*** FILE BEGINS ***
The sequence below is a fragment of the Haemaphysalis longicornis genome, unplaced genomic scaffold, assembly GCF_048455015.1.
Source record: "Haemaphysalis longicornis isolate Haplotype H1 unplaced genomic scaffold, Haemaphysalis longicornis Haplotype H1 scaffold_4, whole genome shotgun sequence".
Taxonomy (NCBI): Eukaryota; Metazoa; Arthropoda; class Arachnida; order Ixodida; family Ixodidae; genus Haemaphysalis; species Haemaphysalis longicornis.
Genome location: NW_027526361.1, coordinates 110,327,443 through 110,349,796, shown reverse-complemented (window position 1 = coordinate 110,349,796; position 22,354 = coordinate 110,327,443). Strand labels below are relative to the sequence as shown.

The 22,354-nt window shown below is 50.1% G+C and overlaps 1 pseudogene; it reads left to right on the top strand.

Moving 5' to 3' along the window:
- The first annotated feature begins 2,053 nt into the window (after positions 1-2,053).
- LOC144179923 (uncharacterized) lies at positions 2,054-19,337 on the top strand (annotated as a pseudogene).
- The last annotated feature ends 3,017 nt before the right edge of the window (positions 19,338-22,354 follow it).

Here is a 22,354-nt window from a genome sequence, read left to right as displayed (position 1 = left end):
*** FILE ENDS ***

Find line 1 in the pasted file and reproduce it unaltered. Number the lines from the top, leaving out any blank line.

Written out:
The sequence below is a fragment of the Haemaphysalis longicornis genome, unplaced genomic scaffold, assembly GCF_048455015.1.